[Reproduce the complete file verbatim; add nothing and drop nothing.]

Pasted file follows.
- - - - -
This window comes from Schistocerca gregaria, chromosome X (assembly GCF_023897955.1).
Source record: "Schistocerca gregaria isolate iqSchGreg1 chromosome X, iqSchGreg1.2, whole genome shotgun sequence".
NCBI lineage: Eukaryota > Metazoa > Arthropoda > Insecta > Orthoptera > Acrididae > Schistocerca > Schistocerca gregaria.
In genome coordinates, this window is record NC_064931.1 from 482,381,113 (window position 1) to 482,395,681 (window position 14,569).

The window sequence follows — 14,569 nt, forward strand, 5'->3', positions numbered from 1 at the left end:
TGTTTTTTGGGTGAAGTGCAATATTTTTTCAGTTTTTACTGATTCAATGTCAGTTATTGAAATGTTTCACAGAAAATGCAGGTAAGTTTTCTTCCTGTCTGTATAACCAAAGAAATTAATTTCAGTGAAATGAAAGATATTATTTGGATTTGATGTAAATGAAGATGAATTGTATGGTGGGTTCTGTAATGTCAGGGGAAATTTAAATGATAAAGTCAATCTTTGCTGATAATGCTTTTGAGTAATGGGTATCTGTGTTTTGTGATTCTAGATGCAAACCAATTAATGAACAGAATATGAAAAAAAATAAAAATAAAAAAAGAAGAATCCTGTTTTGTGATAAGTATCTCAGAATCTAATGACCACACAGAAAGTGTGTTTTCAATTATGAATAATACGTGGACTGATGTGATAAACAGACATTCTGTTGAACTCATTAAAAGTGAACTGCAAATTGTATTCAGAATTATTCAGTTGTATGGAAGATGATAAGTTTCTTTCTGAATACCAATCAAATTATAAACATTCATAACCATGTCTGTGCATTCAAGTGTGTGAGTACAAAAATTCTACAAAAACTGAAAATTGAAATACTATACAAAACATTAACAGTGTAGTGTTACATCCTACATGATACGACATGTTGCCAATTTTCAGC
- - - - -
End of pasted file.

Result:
This window comes from Schistocerca gregaria, chromosome X (assembly GCF_023897955.1).
Source record: "Schistocerca gregaria isolate iqSchGreg1 chromosome X, iqSchGreg1.2, whole genome shotgun sequence".
NCBI lineage: Eukaryota > Metazoa > Arthropoda > Insecta > Orthoptera > Acrididae > Schistocerca > Schistocerca gregaria.
In genome coordinates, this window is record NC_064931.1 from 482,381,113 (window position 1) to 482,395,681 (window position 14,569).

The window sequence follows — 14,569 nt, forward strand, 5'->3', positions numbered from 1 at the left end:
TGTTTTTTGGGTGAAGTGCAATATTTTTTCAGTTTTTACTGATTCAATGTCAGTTATTGAAATGTTTCACAGAAAATGCAGGTAAGTTTTCTTCCTGTCTGTATAACCAAAGAAATTAATTTCAGTGAAATGAAAGATATTATTTGGATTTGATGTAAATGAAGATGAATTGTATGGTGGGTTCTGTAATGTCAGGGGAAATTTAAATGATAAAGTCAATCTTTGCTGATAATGCTTTTGAGTAATGGGTATCTGTGTTTTGTGATTCTAGATGCAAACCAATTAATGAACAGAATATGAAAAAAAATAAAAATAAAAAAAGAAGAATCCTGTTTTGTGATAAGTATCTCAGAATCTAATGACCACACAGAAAGTGTGTTTTCAATTATGAATAATACGTGGACTGATGTGATAAACAGACATTCTGTTGAACTCATTAAAAGTGAACTGCAAATTGTATTCAGAATTATTCAGTTGTATGGAAGATGATAAGTTTCTTTCTGAATACCAATCAAATTATAAACATTCATAACCATGTCTGTGCATTCAAGTGTGTGAGTACAAAAATTCTACAAAAACTGAAAATTGAAATACTATACAAAACATTAACAGTGTAGTGTTACATCCTACATGATACGACATGTTGCCAATTTTCAGC